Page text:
Photo: Deck Repair for Single-Family Residence with Padlocked Area - Lender/Client Protection for a real estate appraisal - Visual evidence of the back deck in need of repair and inaccessible area under the deck with padlocked door. This is real estate appraiser related.

Would you like Claudia to manage your liability concerns?

Client Insists on Cost to Cure

Q: " I’ve been discussing an issue with my lender/client. Instead of making my report ‘subject to’, they’re insisting that I provide a ‘cost to cure’ for a back deck that needs repair for a single-family residence, but I’m uncomfortable doing so. The borrower claims it only needs repainting, but I believe some wood needs replacing. Additionally, the area under the deck is padlocked and the borrower has stood me up twice now when we’ve scheduled to access it. I don’t want to push back too hard and lose their business. Can you suggest any language that might give me extra protection? I have taken pictures of the padlocked door. "

A: Obviously, you should always note that any repair estimate provided is only an "estimate" because the appraiser is not a contractor and that the estimate applies to "repairs to those areas of damage that were visibly apparent". Maybe say something along the lines of, "The appraiser cannot be held responsible for failing to comment upon needed repairs in areas that were not accessible or that were hidden from view. The appraiser was unable to observe the area underneath the deck despite requesting access on several occasions. If there is concern about the condition of the underside of the deck, an additional inspection should be arranged by a qualified professional."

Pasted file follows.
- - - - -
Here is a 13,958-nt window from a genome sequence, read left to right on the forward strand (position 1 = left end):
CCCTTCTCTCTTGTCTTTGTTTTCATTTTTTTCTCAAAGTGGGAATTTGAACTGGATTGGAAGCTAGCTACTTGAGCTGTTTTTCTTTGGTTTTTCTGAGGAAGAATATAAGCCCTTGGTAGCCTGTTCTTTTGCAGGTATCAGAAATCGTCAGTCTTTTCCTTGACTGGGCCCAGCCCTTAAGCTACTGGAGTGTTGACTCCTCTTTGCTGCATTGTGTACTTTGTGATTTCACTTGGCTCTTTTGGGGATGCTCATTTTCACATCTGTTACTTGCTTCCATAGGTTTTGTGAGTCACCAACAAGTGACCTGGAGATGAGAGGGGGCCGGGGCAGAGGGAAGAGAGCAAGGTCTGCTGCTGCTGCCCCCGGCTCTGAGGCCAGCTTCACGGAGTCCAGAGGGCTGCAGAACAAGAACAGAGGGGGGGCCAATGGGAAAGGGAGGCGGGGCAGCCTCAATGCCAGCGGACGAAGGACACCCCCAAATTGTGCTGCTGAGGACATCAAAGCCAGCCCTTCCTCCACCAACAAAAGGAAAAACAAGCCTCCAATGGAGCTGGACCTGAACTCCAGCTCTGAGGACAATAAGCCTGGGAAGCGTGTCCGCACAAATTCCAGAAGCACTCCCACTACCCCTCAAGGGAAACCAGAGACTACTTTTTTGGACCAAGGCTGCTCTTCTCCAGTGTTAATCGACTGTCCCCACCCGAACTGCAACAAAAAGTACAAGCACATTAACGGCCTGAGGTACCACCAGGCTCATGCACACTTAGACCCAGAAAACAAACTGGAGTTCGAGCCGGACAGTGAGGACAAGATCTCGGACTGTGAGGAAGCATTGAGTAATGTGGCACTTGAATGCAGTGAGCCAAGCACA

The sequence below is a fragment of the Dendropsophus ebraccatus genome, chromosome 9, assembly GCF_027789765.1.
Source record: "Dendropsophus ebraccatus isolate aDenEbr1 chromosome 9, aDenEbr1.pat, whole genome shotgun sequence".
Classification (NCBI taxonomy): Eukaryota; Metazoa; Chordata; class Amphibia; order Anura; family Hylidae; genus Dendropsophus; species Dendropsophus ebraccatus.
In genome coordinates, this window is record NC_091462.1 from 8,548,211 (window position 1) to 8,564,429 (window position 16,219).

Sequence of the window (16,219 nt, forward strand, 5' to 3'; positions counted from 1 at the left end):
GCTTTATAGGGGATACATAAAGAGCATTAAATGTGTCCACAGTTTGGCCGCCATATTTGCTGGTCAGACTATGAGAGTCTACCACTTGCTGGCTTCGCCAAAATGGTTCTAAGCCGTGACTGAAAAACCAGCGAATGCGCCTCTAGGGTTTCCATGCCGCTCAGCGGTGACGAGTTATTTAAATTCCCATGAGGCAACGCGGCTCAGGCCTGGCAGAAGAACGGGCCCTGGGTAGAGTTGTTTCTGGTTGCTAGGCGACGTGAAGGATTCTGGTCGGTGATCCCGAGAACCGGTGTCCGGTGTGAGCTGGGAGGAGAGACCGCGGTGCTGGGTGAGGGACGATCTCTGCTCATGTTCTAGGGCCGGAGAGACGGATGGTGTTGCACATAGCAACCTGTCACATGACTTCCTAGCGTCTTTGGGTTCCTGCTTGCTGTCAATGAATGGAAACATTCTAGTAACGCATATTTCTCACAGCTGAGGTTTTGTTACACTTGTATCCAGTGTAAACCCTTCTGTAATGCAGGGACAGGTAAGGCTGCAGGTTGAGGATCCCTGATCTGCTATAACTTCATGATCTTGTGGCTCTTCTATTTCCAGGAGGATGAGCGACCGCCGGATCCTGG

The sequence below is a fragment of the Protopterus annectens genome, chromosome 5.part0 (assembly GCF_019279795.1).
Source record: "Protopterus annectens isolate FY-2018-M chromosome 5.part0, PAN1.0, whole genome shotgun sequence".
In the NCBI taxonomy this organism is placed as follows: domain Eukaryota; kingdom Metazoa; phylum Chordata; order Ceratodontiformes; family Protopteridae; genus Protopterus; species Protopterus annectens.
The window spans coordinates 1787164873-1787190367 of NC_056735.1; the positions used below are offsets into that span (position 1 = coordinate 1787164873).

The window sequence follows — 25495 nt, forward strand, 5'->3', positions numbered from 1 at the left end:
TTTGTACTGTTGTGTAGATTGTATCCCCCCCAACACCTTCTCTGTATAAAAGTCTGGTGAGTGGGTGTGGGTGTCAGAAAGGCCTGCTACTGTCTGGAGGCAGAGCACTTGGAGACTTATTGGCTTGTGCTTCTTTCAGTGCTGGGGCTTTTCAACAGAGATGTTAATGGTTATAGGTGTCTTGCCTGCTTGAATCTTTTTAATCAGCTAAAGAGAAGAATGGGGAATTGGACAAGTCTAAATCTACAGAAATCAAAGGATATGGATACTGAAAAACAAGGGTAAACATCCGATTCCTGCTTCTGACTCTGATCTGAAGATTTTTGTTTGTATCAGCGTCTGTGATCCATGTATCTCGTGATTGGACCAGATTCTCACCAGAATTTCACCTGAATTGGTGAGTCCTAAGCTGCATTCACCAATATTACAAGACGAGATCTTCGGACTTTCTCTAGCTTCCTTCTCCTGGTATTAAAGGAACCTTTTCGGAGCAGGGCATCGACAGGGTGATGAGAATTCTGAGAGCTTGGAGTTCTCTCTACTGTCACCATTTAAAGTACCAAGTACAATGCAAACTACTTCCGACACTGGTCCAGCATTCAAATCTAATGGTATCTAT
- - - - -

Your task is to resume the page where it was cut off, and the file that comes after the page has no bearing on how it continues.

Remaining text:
I assume you also have photos of the areas in need of repair that you observed. If it turns out that there is no support for the deck, and that is what the borrower did not want you to see, I think you make it clear that you were not allowed underneath.

Would you like Claudia to manage your liability concerns?